For days I thought about the boy and the law which decreed that employing a child under fourteen was a crime. How was one to implement this in the face of the situation I had encountered? I spoke to some people who engage in social work and they all said it really was a very complex situation to which there were no easy answers. Gradually, I started looking at it from a different perspective. I thought about the fact that this child and all the people who work on the street do so because they have custom. They provide cheap tea for those who can’t pay more. They do it for a living, working in gruelling conditions that I could never withstand. I started appreciating his courage. I saw a spiritedness that I now admired, rather than feeling sorry for him. I felt that instead of wanting to change the world, what one possibly needed was to accept it for what it was; see people in difficult situations as an inspiration; appreciate facets of their existence rather than seek to change this to fit some ideal that I may deem appropriate.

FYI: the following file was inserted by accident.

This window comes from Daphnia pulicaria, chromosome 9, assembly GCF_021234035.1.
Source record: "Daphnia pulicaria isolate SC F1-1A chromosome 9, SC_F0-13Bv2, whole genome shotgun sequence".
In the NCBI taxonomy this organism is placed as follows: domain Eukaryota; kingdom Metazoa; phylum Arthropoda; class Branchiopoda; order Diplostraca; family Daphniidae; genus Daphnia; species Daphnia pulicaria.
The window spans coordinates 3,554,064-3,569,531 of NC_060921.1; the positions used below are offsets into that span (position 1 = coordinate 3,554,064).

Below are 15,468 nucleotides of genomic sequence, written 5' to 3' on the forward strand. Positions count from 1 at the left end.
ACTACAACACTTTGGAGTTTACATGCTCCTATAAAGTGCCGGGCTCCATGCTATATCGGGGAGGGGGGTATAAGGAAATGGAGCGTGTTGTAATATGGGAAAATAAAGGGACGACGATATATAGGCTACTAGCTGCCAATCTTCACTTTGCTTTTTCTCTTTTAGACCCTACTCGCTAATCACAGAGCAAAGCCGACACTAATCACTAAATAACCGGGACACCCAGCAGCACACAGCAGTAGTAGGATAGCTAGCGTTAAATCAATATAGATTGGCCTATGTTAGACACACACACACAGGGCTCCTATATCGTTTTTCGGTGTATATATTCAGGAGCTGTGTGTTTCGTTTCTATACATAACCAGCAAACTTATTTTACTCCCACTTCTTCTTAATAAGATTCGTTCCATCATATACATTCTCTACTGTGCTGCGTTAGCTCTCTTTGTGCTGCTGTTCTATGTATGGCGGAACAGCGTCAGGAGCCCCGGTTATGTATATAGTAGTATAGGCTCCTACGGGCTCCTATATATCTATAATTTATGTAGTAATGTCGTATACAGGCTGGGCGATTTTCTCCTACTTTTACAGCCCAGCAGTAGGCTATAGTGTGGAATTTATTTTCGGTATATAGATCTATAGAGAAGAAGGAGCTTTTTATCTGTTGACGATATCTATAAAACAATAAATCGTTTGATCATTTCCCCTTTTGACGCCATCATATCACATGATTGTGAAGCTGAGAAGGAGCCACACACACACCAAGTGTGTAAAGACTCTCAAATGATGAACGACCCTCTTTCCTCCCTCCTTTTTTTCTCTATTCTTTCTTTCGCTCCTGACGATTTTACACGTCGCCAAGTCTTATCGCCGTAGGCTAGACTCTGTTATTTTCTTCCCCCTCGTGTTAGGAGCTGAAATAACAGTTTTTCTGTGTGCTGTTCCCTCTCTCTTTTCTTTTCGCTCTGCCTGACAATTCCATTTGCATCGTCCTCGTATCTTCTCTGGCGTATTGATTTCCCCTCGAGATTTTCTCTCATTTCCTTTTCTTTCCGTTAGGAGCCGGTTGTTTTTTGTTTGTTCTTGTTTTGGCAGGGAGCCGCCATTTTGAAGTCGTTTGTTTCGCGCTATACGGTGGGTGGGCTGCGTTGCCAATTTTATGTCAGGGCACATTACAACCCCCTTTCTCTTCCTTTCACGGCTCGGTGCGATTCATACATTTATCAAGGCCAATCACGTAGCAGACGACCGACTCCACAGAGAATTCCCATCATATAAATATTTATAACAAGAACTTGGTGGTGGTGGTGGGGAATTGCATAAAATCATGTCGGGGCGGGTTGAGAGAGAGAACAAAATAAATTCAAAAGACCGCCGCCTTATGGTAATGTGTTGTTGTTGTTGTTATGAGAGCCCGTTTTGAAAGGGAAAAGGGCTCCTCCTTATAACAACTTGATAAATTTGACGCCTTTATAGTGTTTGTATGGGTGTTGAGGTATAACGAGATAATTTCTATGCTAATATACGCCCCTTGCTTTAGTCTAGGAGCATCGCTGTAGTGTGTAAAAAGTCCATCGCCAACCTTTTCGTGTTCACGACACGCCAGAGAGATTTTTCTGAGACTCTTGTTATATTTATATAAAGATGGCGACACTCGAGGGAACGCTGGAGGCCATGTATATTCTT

For a couple of hours I was at peace and managed to get some work done, but grew restless again. I felt inadequate, powerless. What was the point of having a law if it couldn’t be implemented? What was the point of my privilege and education if all I could do was observe? Wasn’t this really just another way of saying look the other way, because I was reluctant to get involved? If I admired the courage and spirit in a child who laboured in hostile conditions, where was my courage and spirit, if the best I could do was to only change my perspective? So I went back to the tea stall outside Ansal Plaza and talked to the boy, asked if he would like to study.

The first time that I’d seen him he was dressed in a clean, gold, grey and white, horizontal striped T-shirt and looked different. Today, he wore a dirty white one, looked really scruffy and despite pouring over his photo for days, I found it hard to recognize him. He greeted my question with silence. Then went to the burly man and said something but didn’t come back to me, so I went up and reminded the man that I’d been here a couple of weeks ago, taking pictures. He assured me good-naturedly, that he remembered me well. I said that if the boy wanted to study, I would like to help.